Spurring Development through Equitable Policy Implementation
Part 4: Leveraging our Transit Assets to Grow Communities
The Transit-Oriented Development Ordinance (TOD) is another policy that was written with altruistic intents. It aimed to improve the affordability and sustainability of new construction near transit. It is undeniable that reducing the number of required parking spots has been an improvement compared to previous requirements. New development along transit lines had been required to build the same amount of parking as those in car-dependent areas. These parking spaces decrease the affordability of neighborhoods and are often rented out either by the day or by the month. This is primarily because the demand for parking in transit adjacent buildings is not a 1:1 ratio.
“Transit Served Location”
The first TOD ordinance was passed in 2013, creating an overlay of density & parking adjustments for “Transit Served Locations.” Defined as any B or C zoned parcel classified as dash three within 600 feet of a rail station. The distance limit increased to 1,200 feet if the development was on a designated pedestrian street. The overlay reduced the ratio to .5 parking spaces per unit. However, because of the last-minute amendment, developments could only build less than that ratio if they were on a Pedestrian Street AND they filed for an administrative adjustment. This regulatory barrier reduced the number of projects that were proposed close to stations.
Southbridge Phase 1, a transit oriented development on the former site of the Harold Ickes Homes.
In 2015 this amendment was eliminated, allowing the parking requirement for any Transit Served Location to be reduced to zero. The distances from a station on a regular street or a pedestrian street were also increased to 1/4 of a mile and 1/2 of a mile, respectively. The increased distance allowable from transit on Pedestrian Streets is beneficial but problematic.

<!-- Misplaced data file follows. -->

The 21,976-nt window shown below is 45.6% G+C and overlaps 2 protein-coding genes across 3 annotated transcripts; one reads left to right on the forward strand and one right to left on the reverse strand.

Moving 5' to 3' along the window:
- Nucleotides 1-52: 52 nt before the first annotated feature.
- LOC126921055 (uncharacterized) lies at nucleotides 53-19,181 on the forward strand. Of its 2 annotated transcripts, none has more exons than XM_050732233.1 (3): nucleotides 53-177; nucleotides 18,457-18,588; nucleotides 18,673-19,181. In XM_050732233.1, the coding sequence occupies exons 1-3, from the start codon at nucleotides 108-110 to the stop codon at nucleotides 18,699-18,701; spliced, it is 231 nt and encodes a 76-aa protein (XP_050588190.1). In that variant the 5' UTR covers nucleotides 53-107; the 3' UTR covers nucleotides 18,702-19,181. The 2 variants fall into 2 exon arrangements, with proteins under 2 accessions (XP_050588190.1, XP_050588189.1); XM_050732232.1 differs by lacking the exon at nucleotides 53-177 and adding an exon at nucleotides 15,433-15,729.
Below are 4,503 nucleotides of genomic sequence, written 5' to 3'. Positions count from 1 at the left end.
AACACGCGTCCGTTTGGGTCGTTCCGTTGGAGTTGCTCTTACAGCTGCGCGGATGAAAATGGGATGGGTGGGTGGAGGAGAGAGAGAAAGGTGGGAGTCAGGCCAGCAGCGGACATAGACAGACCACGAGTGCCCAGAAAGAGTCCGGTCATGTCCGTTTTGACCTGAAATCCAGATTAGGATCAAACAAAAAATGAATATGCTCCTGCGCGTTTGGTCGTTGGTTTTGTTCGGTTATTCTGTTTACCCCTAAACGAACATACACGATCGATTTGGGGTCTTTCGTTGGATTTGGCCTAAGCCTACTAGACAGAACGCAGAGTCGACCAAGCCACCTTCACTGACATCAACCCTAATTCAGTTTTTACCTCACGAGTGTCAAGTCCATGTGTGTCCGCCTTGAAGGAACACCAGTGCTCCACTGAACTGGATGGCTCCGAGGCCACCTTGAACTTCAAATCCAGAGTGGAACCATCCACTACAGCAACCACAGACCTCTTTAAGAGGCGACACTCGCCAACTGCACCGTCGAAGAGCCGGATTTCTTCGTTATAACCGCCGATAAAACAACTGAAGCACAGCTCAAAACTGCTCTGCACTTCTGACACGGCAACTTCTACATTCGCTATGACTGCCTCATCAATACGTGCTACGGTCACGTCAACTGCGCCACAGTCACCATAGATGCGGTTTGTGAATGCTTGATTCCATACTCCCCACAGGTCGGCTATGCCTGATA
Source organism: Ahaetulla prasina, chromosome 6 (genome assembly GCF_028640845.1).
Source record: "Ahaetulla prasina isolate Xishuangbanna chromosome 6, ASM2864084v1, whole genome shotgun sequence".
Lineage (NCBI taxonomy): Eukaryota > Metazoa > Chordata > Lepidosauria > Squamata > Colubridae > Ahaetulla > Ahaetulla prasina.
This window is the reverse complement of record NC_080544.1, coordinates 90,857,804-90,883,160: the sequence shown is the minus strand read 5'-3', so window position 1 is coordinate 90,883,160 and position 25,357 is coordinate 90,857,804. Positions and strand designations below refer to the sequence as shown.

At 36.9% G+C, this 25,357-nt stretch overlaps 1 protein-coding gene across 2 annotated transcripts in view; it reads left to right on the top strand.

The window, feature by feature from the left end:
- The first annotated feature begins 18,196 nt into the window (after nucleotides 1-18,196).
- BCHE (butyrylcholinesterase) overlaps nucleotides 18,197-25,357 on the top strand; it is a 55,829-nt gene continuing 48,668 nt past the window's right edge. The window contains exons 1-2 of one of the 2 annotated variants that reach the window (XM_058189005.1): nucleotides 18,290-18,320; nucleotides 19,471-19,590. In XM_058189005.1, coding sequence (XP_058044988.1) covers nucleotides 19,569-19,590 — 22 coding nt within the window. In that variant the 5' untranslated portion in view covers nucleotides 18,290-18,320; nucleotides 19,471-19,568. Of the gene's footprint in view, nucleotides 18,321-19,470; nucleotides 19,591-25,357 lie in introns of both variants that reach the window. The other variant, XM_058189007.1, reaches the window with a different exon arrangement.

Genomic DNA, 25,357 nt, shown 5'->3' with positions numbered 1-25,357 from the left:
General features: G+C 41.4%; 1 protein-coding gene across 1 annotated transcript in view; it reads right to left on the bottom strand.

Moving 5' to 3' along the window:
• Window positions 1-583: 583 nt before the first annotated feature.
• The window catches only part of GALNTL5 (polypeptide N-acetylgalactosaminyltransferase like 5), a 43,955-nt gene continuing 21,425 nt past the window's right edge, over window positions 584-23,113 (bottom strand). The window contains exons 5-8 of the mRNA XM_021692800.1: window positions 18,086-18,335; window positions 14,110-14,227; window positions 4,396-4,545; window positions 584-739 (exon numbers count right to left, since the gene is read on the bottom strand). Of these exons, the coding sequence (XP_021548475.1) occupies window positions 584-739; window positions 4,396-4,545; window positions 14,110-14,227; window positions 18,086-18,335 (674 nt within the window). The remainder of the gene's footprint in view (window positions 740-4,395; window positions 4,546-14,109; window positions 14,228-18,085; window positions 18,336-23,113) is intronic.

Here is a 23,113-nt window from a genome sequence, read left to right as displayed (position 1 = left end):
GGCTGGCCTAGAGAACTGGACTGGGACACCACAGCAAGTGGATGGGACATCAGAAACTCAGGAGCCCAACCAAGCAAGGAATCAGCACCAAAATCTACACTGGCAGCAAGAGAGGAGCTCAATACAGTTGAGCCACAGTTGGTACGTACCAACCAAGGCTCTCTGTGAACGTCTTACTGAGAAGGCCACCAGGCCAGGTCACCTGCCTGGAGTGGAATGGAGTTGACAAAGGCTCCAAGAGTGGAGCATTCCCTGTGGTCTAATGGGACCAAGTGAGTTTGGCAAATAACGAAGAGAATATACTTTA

It’s great that it allows more walkable development to be built in areas that already have walkable retail. The problem is that the designations that preserve & support this walkability are not equitably distributed. This scenario meant that these increases were more likely to apply to communities that were already grappling with gentrification. Merely because a higher percentage of Transit Served Locations were located in these areas.
Taylor Street Apartments and Little Italy Library, a project made possible as a TOD due to the Taylor Pedestrian Street Designation
Eight-thousand units have been built by taking advantage of this ordinance. Less than 500 have been constructed in areas that are not downtown or on the north side portions of the Blue, Red, & Brown Lines. The positive side is that delivering more apartments in these parts of town has partly addressed housing demand. This also meant that more affordable housing was constructed than otherwise would have been built under previous zoning regulations. More than twice as many affordable units have been or are planned to be built in the north side and downtown as part of the TOD program than the total number of units that have been or are planned to be built in the rest of the city. However, these benefits were not reaching all communities.
Expanding the Program in the Name of Equity… Kind Of
The TOD ordinance was recently expanded to include high capacity bus routes that cover a broader swath of the south side to address that inequaility. This gives an opportunity to lower the barriers to new walkable development in these areas. However, very few parcels are zoned dash three that are not within the area covered by the bus expansion.